Chargeback Vs. Refund: What’s the Difference & How Do You Manage Them?

Written by: Jarrod Wright

No one likes product returns. Each item a customer sends back means lost sales revenue as well as wasted acquisition, restocking, and processing costs. You may hate them…but if you must choose a chargeback vs. refund, the standard return is the lesser of two evils.

Right or wrong, today’s savvy consumers have learned they can solicit their bank for a refund when dissatisfied with a purchase. Online merchants who try to fight returns by adding obstacles to the process will see an increase in chargebacks.

In this article, we’ll explore the difference between refunds and chargebacks, and outline why merchants should prefer one over the other.

Chargebacks Vs. Refund: What’s the Difference?

Product returns cost US retailers a shocking $351 billion a year! The high cost of returns–especially in the online market, where roughly one-in-three purchases are returned–may lead you to try and prevent as many returns as possible. That can be a problem, though, when those efforts go too far and end up increasing chargebacks.

Chargebacks are a kind of forced payment reversal that occurs at the banking level, rather than the merchant one. Unlike a product return, you don’t have any control over the situation once the chargeback process starts.

To illustrate, let’s assume a customer is dissatisfied with his purchase. He could go to the merchant and ask for a refund, but decides to call the issuing bank instead, claiming he’s been taken advantage of and needs help. The bank files a chargeback on their customer’s behalf, withdrawing the money from the merchant’s bank account and giving it back to the cardholder. At this point, the merchant has two options: either accept the chargeback or try to fight it through litigation-based representment.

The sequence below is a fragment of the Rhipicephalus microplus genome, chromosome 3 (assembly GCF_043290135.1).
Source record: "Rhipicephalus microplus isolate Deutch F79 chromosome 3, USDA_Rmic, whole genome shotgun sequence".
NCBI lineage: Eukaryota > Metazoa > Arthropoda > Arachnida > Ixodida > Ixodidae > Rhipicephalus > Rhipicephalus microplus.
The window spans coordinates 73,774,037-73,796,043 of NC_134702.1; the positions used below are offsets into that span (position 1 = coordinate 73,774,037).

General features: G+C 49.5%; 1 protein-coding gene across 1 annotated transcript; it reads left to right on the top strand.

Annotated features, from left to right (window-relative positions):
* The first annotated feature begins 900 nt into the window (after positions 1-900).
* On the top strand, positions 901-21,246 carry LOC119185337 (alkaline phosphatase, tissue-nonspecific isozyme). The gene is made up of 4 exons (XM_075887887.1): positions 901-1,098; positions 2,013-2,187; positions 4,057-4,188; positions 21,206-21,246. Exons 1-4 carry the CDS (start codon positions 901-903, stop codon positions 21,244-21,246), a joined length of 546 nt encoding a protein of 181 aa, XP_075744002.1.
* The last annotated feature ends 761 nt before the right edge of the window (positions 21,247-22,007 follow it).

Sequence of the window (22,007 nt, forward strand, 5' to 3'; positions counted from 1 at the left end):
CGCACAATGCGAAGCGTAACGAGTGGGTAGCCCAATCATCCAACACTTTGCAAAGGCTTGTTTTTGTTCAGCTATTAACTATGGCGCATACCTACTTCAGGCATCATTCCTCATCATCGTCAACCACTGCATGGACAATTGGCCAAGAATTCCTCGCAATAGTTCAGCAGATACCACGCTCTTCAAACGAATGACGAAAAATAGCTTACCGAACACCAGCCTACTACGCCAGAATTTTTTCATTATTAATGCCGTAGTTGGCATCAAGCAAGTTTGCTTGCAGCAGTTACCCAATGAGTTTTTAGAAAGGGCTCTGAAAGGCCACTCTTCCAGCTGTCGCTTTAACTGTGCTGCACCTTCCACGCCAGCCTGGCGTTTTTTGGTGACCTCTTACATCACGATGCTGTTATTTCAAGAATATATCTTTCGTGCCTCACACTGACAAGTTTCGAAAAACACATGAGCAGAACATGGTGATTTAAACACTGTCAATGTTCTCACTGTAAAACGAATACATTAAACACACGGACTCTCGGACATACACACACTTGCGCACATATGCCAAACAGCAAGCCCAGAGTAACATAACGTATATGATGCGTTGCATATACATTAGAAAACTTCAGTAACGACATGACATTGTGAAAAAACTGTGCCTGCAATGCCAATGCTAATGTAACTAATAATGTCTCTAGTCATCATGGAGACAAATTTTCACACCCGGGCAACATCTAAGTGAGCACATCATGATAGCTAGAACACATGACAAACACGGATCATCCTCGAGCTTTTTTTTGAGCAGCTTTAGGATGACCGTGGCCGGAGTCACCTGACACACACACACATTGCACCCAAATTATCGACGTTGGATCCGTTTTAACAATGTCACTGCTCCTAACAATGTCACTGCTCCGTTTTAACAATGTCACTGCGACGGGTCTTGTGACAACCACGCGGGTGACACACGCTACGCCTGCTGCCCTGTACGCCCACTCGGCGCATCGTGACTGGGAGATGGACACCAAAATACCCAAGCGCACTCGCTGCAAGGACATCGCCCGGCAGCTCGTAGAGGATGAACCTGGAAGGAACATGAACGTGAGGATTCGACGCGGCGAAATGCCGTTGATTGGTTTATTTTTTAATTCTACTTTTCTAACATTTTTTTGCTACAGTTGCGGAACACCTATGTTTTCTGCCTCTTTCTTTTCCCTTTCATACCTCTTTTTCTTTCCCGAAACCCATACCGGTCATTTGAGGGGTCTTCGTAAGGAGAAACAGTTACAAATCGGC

Chargebacks cost the global retail market $31 billion in 2017. Sure, that’s a small fraction of what returns cost, but comparing chargeback vs. refund means looking at more than the raw dollar total. You need to ask: “What am I losing per dollar?”

With a chargeback, you’re still losing sales revenue just like you would in a refund. But now, the customer has no incentive to return the merchandise. That means you also lose the cost of the item, as well as the potential future revenue from reselling it. Additionally, you’ll be hit with a chargeback fee to cover processing costs.

Worst of all, each chargeback will count against your chargeback-to-transaction ratio. If chargebacks surpass 1% of your overall monthly transactions, the card scheme may force you into a high-risk merchant program, meaning much higher processing fees. You could even have your merchant account frozen or lose the ability to process cards at all…basically killing your business.

Customers Will Get Their Money Back…One Way or Another

Cardholders who want their money back are going to find a way to get it. If they think a return is going to be too much trouble, or that you won’t let them claim a refund, customers might skip the proper channels and file a chargeback instead. This is a practice called “friendly fraud.”

The problem is more widespread than you’d think. In fact, 8 in 10 eCommerce shoppers admit to committing friendly fraud at least once.

At the return phase, the customer’s goal is to get their money back…it doesn’t really matter how. If buyers think it will be easier to request a return from you, they’ll do that. If they think a chargeback will be easier, they may decide to go that route.